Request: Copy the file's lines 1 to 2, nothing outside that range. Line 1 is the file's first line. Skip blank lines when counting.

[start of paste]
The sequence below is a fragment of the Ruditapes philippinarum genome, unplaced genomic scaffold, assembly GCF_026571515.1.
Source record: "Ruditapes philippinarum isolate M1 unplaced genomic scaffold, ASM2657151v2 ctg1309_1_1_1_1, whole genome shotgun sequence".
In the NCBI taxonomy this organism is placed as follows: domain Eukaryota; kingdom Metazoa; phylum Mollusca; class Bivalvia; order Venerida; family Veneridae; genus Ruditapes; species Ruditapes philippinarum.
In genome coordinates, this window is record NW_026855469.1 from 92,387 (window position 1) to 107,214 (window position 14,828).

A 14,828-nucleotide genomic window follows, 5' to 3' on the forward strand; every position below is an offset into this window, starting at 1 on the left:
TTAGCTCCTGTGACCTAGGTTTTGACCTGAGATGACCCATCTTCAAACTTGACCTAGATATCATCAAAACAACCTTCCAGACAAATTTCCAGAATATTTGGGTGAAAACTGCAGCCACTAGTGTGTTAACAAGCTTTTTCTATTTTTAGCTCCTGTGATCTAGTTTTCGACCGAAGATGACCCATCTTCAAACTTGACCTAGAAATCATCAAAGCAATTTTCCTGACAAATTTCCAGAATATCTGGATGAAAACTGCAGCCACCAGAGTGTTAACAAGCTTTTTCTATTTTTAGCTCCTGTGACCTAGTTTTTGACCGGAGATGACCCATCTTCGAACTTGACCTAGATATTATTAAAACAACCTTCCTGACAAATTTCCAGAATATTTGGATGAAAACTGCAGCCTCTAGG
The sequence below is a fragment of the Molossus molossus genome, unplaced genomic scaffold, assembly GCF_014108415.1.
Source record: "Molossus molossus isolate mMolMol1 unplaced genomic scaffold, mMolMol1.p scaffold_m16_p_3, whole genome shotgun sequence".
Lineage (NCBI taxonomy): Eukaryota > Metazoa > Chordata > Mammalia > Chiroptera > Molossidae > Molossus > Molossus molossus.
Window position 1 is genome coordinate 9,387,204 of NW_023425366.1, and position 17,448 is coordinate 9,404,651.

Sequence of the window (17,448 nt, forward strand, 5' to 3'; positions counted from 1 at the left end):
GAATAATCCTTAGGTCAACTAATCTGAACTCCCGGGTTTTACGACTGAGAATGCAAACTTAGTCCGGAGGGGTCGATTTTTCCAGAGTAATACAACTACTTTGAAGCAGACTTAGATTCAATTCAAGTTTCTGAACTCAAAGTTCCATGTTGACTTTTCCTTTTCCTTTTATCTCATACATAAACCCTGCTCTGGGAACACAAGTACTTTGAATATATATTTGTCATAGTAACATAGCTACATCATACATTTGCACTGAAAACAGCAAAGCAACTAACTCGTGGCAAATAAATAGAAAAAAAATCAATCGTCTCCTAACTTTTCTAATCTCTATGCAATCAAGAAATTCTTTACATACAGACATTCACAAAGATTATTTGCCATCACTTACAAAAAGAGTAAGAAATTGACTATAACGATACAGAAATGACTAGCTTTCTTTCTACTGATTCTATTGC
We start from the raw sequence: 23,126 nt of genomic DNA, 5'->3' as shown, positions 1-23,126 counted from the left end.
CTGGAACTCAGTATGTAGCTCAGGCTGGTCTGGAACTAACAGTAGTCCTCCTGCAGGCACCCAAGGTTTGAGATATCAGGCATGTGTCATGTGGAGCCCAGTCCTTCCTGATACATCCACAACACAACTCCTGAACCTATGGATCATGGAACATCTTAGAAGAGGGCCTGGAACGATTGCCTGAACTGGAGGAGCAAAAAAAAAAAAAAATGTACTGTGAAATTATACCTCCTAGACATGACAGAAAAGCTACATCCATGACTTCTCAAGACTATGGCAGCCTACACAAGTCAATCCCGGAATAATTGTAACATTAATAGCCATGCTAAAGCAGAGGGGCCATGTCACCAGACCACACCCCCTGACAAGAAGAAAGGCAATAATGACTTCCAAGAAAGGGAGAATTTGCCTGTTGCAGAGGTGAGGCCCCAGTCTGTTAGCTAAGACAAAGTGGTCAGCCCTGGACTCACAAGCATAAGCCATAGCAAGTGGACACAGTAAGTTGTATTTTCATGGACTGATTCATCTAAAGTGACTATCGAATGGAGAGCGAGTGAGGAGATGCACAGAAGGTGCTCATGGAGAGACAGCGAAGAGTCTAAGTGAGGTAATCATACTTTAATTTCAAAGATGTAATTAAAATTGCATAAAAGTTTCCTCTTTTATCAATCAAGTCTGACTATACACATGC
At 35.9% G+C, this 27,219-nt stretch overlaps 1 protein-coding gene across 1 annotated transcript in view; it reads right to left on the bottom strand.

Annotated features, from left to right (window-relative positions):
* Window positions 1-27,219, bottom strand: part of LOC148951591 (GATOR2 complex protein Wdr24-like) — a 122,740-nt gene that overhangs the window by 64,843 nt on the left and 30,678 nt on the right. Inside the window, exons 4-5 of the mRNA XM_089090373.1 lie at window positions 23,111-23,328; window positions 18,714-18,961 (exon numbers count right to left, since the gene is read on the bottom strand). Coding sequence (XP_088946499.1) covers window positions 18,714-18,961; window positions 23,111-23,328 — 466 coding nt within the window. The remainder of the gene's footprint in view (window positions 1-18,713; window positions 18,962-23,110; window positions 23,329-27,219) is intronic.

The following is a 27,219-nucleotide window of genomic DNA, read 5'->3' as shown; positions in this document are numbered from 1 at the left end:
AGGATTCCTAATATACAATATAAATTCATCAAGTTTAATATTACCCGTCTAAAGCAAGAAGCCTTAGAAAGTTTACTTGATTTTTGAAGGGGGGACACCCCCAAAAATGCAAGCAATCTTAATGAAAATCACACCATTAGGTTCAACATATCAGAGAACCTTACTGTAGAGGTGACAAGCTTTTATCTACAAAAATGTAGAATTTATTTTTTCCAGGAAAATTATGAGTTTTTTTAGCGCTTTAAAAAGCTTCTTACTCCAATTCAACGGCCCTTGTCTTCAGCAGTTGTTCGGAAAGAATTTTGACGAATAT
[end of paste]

The sequence below is a fragment of the Ruditapes philippinarum genome, unplaced genomic scaffold, assembly GCF_026571515.1.
Source record: "Ruditapes philippinarum isolate M1 unplaced genomic scaffold, ASM2657151v2 ctg1309_1_1_1_1, whole genome shotgun sequence".